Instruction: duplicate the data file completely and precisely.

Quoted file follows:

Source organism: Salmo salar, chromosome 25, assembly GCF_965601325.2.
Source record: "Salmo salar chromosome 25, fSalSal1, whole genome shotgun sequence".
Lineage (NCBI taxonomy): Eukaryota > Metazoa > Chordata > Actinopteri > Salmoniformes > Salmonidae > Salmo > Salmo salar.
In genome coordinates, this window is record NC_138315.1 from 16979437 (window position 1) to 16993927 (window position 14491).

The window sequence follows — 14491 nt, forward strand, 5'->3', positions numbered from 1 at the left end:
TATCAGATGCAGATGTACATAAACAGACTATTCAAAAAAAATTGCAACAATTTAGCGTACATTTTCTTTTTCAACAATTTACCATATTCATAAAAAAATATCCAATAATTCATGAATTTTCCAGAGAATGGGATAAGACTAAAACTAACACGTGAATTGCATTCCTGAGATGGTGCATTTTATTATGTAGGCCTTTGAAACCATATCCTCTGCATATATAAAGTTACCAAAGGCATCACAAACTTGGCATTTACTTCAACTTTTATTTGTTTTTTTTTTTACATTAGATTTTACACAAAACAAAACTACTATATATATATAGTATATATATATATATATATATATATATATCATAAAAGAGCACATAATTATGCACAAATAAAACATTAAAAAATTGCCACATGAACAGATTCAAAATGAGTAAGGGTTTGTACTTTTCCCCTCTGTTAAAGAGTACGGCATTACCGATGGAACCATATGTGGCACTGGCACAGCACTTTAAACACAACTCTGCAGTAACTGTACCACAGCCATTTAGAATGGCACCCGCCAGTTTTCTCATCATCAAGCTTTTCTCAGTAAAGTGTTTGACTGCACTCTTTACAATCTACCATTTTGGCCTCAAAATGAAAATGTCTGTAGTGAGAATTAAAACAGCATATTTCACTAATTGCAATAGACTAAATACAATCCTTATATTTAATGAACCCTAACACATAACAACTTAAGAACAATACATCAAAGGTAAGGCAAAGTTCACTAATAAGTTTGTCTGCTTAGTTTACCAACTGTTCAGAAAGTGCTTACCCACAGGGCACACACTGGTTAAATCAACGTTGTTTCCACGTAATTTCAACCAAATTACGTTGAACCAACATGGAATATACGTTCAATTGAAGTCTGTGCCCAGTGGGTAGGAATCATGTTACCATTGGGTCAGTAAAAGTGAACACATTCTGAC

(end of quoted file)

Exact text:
Source organism: Salmo salar, chromosome 25, assembly GCF_965601325.2.
Source record: "Salmo salar chromosome 25, fSalSal1, whole genome shotgun sequence".
Lineage (NCBI taxonomy): Eukaryota > Metazoa > Chordata > Actinopteri > Salmoniformes > Salmonidae > Salmo > Salmo salar.
In genome coordinates, this window is record NC_138315.1 from 16979437 (window position 1) to 16993927 (window position 14491).

The window sequence follows — 14491 nt, forward strand, 5'->3', positions numbered from 1 at the left end:
TATCAGATGCAGATGTACATAAACAGACTATTCAAAAAAAATTGCAACAATTTAGCGTACATTTTCTTTTTCAACAATTTACCATATTCATAAAAAAATATCCAATAATTCATGAATTTTCCAGAGAATGGGATAAGACTAAAACTAACACGTGAATTGCATTCCTGAGATGGTGCATTTTATTATGTAGGCCTTTGAAACCATATCCTCTGCATATATAAAGTTACCAAAGGCATCACAAACTTGGCATTTACTTCAACTTTTATTTGTTTTTTTTTTTACATTAGATTTTACACAAAACAAAACTACTATATATATATAGTATATATATATATATATATATATATATATCATAAAAGAGCACATAATTATGCACAAATAAAACATTAAAAAATTGCCACATGAACAGATTCAAAATGAGTAAGGGTTTGTACTTTTCCCCTCTGTTAAAGAGTACGGCATTACCGATGGAACCATATGTGGCACTGGCACAGCACTTTAAACACAACTCTGCAGTAACTGTACCACAGCCATTTAGAATGGCACCCGCCAGTTTTCTCATCATCAAGCTTTTCTCAGTAAAGTGTTTGACTGCACTCTTTACAATCTACCATTTTGGCCTCAAAATGAAAATGTCTGTAGTGAGAATTAAAACAGCATATTTCACTAATTGCAATAGACTAAATACAATCCTTATATTTAATGAACCCTAACACATAACAACTTAAGAACAATACATCAAAGGTAAGGCAAAGTTCACTAATAAGTTTGTCTGCTTAGTTTACCAACTGTTCAGAAAGTGCTTACCCACAGGGCACACACTGGTTAAATCAACGTTGTTTCCACGTAATTTCAACCAAATTACGTTGAACCAACATGGAATATACGTTCAATTGAAGTCTGTGCCCAGTGGGTAGGAATCATGTTACCATTGGGTCAGTAAAAGTGAACACATTCTGAC